wholesale price for a bottle of Stoli ranges from $15-$22.

In that summary, the LCB
claimed that it received more than $52,000 in depletion allowance/promotional
credits that equated to more than $12 a bottle for the 4,236 bottles purchased

(the industry average ranges from $1 to $1.50 per bottle).  They claimed that the depletion allowance

when subtracted off the total bill drove their cost per bottle from $17.17 to
$4.73.

However, William Grant
and Sons representatives refuted their claim by saying that the depletion
allowance given to the LCB was “less than $10,000”, or a $42,000 difference.

This week, Wilkinson
said the numbers were not tampered with to show that the company came in below
cost, but rather, that the LCB took its monthly depletion allowances from
William Grant and Sons over a series of months and added them together and thus
applied them to the March Stoli promotion to give licensees the best deal
possible.

“Licensees complain to
us that our prices are too high, and now they are complaining that they didn’t
pay enough,” said Wilkinson. “We aren’t in the mud-slinging business, so all I
will say is that our numbers concerning the depletion allowances are the total
of several months all applied to one promotion.”

Gus Montes d’Oca, chief
of operations at the Montgomery County Liquor Control Board, said this week
that in his 20-plus years in the liquor business, he’s never heard of adding
together depletion allowances for one promotion.

“We live and die by the
depletion allowances in the business, and I’ve never heard of one that equates
to $12 a bottle,” said Montes d’Oca. “Nor have I ever heard of anyone adding up

a bunch of months of depletion allowances together.  That just isn’t a common practice in this industry.”

It’s no secret that the
Worcester County LCB is purchasing more “direct” product than ever before, as
LCB went on record saying it’s purchasing more than 50 percent of its total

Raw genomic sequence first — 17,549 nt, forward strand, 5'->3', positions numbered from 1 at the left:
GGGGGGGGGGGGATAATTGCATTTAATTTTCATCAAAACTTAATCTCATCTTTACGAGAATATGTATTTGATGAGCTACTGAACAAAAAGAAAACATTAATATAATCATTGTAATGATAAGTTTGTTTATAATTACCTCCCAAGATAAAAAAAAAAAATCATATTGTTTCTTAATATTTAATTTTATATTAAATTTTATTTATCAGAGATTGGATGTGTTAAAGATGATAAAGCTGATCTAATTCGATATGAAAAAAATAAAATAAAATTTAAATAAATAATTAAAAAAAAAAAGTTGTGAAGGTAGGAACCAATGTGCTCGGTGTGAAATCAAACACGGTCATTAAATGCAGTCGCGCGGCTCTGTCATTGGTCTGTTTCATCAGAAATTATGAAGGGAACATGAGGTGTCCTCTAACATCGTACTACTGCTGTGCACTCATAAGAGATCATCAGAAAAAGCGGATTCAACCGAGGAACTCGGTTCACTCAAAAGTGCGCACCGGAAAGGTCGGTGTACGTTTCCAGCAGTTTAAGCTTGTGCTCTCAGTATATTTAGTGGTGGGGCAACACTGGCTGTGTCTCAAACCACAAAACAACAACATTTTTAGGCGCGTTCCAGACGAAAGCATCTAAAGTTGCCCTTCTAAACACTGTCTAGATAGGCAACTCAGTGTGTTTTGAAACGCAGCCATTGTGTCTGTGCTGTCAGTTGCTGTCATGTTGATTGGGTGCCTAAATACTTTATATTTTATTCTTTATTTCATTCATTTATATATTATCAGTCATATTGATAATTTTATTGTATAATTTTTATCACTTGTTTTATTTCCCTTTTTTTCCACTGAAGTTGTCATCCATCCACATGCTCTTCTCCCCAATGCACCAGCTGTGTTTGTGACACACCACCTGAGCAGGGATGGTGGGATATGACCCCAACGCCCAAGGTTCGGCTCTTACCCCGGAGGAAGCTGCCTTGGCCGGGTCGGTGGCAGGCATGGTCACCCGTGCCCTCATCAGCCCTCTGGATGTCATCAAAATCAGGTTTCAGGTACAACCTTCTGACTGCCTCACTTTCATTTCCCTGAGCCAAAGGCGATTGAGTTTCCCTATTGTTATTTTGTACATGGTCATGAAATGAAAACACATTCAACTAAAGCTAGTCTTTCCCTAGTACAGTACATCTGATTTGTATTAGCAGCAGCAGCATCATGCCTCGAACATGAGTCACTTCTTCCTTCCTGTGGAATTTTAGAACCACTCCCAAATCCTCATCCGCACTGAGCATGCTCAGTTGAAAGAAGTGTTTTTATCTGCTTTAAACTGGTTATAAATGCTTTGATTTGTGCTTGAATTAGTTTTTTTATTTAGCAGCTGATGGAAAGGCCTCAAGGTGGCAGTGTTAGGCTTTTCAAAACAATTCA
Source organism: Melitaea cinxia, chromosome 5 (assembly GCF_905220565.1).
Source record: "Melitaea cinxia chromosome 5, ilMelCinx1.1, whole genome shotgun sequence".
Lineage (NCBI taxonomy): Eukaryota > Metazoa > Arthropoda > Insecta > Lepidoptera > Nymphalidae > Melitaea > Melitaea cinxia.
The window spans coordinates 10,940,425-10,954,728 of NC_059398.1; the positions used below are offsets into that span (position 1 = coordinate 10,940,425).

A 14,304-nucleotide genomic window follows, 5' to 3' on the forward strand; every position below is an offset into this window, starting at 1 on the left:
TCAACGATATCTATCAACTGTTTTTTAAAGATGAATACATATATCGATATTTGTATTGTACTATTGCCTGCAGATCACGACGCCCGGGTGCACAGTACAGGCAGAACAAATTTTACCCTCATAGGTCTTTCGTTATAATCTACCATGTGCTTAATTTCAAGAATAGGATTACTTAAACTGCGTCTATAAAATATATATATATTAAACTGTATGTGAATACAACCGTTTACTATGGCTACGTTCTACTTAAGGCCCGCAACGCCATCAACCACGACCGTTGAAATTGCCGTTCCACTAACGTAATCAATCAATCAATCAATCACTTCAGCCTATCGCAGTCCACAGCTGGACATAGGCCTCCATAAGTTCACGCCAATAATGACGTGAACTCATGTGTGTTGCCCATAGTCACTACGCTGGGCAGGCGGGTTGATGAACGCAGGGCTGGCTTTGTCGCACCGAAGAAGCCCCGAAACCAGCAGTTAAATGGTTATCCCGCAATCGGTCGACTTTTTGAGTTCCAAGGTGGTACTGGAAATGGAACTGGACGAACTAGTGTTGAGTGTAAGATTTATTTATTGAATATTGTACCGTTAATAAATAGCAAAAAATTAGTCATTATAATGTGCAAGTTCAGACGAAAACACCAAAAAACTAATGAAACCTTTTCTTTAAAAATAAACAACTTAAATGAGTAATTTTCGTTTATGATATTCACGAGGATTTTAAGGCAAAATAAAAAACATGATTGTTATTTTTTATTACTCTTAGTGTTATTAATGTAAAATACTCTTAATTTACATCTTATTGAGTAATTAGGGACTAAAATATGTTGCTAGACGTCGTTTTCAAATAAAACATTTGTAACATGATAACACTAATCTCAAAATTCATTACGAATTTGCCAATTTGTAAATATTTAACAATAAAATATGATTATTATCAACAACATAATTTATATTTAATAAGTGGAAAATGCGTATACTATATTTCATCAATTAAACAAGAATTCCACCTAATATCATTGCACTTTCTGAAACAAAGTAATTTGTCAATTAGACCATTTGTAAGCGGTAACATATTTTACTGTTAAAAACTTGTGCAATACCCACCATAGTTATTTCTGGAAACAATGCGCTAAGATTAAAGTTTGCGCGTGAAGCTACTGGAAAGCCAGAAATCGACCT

volume directly from suppliers, rather than the usual method of purchasing it
from wholesalers.

Yet, those in the
industry are having a hard time believing LCB Chair Don Hastings’ claim that
the monopoly makes less profits on products that it buys direct.

“I think Worcester is
trying to buy everything direct like we do,” said Montes d’Oca, whose county is
a juggernaut in state beer, wine, and liquor sales, grossing more than $220
million and contributing back more than $28 million to Montgomery County, “and
if they are buying direct it’s definitely more profitable on those products.”

Industry insiders say,
and Montes d’Oca confirmed, when companies buy direct from suppliers there are
sometimes a set volume or quota that the wholesalers agree to move of a certain
product.

The law says that a
supplier can switch distributors or wholesalers at any time with 30 days
notice, so the competition between wholesalers and dispensaries, like the LCB,
is huge.

Some believe that the
reasoning behind the LCB’s $5-a-bottle promotion was in order to move more
volume so that it could meet the agreement it had with supplier William Grant.

Wilkinson denied any of
these theories this week, contesting that the promotion was done strictly to
help the licensees.

Still, Montes d’Oca
wonders how a promotion like that could be anything but a losing cause.

“I can’t imagine how
anyone has the pockets to do something like selling a bottle of Stoli for $5.
There’s no way to make money on that unless they are just trying to move out
all the product,” he said.